SINCE THE INTERIOR Department is in charge of writing the new strip-mining rules and the president is in charge of the Interior Department, it would seem to follow that the president could have a role, if he wanted it, in what those rules say when they are issued. But life is not that simple anymore, and the White House has gotten itself into a lawsuit by trying to influence the formulation of those rules. This is the first public round in what it likely to be a major quarrel among the White House, Congress and the bureaucracy over who gets to run the government.
The immediate issue in the strip-mining controversy -- whether the rules should be modified or delayed because they are inflationary -- is far less important than the principle involved. At least 50 agencies inside the executive branch have been given authority by Congress in recent years to issue regulations on particular subjects, such as strip mines, air and water pollution and industrial safety. The question is whether they are free to use that authority on their own or whether they are subject to presidential influence and guidance.
One school of thought contends that these agencies -- and the individuals specifically authorized to issue the rules, who are often Cabinet officers -- are required to do their jobs without accepting presidential direction. They can receive whatever information the White House wants to offer during public hearings, the argument goes, but in deciding what rules to write they are independent, like the regulatory commissions. That's what Congress is said to have intended when it passed legislation outlining broad principles and delegating the power to fill in the details to specific executive-branch agencies, ranging from OSHA to EPA to HEW.
That argument is being pushed by some members of Congress and many special-interest groups -- in particular environmental groups -- that lobbied hard to get legislation of this kind passed. They fear they may lose inside the executive branch some of the battles they thought they had won on Capitol Hill -- unless the agencies write the rules without reference to anything but the authorizing law. That's because larger concerns, such as the battle against inflation, could persuade a rule-maker who is subject to presidential direction not to go as fast as he otherwise might in requiring new and costly equipment to limit, say, air pollution.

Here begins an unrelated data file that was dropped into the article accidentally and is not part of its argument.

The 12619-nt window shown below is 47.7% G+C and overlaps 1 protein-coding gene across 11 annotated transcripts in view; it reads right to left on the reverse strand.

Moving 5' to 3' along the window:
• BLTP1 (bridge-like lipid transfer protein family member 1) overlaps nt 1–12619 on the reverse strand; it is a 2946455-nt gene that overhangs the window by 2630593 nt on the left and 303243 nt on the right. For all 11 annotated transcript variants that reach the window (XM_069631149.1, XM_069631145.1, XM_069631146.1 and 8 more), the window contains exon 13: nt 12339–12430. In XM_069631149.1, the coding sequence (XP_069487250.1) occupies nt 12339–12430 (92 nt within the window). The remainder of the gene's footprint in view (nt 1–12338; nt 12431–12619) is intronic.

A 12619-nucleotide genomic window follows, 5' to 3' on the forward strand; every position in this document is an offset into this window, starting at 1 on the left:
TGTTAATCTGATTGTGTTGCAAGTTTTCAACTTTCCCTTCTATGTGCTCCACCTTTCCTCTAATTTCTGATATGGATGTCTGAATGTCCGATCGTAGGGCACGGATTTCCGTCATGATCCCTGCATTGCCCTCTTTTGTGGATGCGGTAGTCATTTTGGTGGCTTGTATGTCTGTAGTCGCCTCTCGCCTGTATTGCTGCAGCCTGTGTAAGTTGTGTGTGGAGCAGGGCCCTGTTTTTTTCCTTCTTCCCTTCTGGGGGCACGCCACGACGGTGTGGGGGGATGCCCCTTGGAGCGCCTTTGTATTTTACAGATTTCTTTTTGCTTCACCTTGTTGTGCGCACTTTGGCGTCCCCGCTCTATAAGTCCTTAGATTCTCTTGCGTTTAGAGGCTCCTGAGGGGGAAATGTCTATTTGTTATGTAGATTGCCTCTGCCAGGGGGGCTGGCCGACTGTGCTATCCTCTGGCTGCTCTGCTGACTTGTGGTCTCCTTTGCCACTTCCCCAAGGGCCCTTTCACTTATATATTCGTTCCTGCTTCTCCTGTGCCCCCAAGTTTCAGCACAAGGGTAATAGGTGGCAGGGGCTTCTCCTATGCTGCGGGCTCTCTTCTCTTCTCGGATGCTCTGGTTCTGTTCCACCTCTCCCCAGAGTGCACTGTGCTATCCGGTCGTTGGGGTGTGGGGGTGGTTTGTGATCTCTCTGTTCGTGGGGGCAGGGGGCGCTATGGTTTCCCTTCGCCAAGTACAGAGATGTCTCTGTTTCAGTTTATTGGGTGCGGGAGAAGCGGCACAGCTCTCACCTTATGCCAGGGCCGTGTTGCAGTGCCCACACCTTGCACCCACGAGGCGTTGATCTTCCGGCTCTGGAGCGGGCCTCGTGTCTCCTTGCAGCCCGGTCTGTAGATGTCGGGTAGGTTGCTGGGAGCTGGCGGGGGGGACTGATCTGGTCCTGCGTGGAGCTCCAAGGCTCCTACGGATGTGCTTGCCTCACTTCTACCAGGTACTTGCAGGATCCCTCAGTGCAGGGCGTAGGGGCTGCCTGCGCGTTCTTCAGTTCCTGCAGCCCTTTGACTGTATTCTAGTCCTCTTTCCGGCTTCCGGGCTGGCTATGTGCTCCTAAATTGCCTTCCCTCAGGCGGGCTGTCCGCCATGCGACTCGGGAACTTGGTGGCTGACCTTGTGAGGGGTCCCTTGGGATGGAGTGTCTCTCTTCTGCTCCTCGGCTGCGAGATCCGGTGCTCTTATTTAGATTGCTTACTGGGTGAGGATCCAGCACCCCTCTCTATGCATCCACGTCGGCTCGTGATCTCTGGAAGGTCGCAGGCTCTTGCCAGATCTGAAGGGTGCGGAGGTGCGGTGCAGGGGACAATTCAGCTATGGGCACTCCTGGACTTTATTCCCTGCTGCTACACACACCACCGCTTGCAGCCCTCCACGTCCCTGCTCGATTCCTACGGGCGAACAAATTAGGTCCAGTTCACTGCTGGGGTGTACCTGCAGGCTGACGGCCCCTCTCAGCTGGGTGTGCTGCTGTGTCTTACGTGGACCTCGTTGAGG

The other school holds that the Constitution makes the president the government's chief executive officer and that Congress cannot diminish his power by giving part of it to his subordinates. It is fundamentally wrong, this argument goes, to cast the White House as an adversary or an outsider in rule-making proceedings that occur inside the administration over which it presides. Congress, it is said, never intended to do that or, if it did, it violated the Constitution as well as good management principles through its own thoughtlessness.
This position seems to us to be the far stronger in practical and, probably, constitutional terms. The last thing the government needs is an expansion of the bureaucracy that makes rules and policy without being politically responsible for its actions. The president is held accountable for what his subordinates do, and he should not be in the position of having no control over their actions. Regardless of what the courts do with the case challenging the president's right to intervene in these rule-making proceedings, Congress should act to end the controversy and make it clear that the president does, in fact, run the executive branch.